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Clinton Calls De Facto Honduran Leader To Demand President's Return

Secretary of State Hillary Clinton has called de factor Honduran leader Roberto Micheletto to warn him about the consequences for his country if it does not permit ousted Honduran President Manuel Zelaya to return to power, the State Department said Monday. 

Clinton called Micheletti on Sunday from New Delhi, where she is meeting with Indian officials on climate change. 

It is the first call from Clinton since she met with Zelaya in Washington two weeks ago following his removal from power for trying to hold a referendum in defiance of an order by the nation's Supreme Court. The United States supports Zelaya's return to office.

State Department spokesman P.J. Crowley described Clinton's conversation with Micheletti as "tough," and said that Clinton warned him the longterm relationship between the U.S. and Honduras could suffer. She explicitly mentioned U.S. aid, Crowley said. 

The European Union already has suspended $90 million in aid to Honduras.

Talks between Zelaya and Micheletti have been suspended for 72 hours, U.S. officials said, downplaying reports that negotiations to return Zelaya to his home country have irrevocably collapsed.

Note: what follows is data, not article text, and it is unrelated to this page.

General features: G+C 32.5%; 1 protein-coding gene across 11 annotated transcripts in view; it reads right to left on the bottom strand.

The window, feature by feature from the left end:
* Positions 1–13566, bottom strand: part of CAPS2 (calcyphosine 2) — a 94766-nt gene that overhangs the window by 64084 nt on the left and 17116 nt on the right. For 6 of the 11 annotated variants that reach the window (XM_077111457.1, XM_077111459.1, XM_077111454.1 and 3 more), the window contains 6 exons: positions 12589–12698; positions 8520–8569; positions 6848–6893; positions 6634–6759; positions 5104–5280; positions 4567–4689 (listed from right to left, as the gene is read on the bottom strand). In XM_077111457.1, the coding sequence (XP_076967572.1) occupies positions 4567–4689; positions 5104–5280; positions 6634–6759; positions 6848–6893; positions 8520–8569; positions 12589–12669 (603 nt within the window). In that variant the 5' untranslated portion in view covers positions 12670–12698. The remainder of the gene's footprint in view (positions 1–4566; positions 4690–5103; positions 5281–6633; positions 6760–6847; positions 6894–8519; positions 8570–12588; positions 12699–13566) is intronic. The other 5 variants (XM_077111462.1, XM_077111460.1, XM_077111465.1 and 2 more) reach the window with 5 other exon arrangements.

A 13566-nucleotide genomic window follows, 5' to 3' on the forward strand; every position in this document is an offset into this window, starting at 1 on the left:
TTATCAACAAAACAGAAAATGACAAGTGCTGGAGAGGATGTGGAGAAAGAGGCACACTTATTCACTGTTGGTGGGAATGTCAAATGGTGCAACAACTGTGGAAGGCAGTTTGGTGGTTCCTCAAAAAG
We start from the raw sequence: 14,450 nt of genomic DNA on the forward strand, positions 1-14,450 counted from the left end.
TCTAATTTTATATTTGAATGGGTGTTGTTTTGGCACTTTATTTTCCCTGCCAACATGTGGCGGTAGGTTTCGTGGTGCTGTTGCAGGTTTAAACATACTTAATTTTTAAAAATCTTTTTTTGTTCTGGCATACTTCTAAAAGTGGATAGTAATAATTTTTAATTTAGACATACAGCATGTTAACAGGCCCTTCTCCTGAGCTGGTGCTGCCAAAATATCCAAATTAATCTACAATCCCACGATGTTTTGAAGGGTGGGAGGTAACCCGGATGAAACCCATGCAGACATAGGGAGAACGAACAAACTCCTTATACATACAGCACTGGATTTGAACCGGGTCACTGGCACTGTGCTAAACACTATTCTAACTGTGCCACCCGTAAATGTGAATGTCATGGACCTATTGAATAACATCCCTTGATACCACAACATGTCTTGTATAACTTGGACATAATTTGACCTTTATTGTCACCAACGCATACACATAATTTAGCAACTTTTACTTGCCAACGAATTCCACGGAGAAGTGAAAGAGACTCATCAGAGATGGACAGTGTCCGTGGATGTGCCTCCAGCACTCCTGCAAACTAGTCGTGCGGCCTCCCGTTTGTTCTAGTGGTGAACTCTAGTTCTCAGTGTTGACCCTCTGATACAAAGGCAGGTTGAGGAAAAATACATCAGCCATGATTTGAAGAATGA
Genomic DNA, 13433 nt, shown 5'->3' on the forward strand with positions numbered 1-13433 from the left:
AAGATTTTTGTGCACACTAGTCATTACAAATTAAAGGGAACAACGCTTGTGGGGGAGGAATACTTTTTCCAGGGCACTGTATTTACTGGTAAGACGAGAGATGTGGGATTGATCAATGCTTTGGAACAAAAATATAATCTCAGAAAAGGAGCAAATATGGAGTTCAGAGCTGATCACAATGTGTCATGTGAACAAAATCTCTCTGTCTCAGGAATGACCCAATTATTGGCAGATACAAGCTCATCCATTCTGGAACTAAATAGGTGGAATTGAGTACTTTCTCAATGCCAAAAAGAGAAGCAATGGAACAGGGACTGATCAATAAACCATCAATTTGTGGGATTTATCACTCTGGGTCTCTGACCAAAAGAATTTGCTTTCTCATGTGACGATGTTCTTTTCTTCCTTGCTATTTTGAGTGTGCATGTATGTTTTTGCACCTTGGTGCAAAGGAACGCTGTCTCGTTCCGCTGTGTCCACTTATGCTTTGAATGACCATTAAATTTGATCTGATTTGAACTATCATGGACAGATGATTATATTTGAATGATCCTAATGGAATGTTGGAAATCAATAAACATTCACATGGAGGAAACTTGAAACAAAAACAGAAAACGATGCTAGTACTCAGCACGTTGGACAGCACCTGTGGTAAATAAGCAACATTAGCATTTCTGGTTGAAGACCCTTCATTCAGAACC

The talks broke down amid disagreement over whether Zelaya can return to his position but with limited powers, or whether he would have to stand trial for his alleged crimes. 

Though the talks, mediated by Costa Rican President Oscar Arias, are on hold, the United States is still pressing for a diplomatic resolution, Crowley told reporters.

He said the United States is backing new Honduran elections as soon as possible and wants Zelaya to be reinstated to complete the six months remaining in his term. 

However, Zelaya has been warned by U.S. officials not to return to Honduras before talks have reached a resolution. He remains in Nicaragua.  

Crowley said despite reports the two sides are miles apart, they are still trying to find a resolution.

"Through the weekend, you did have movement from the positions that both sides took, coming into the negotiation, which is not to say that we are at a successful conclusion yet," he said.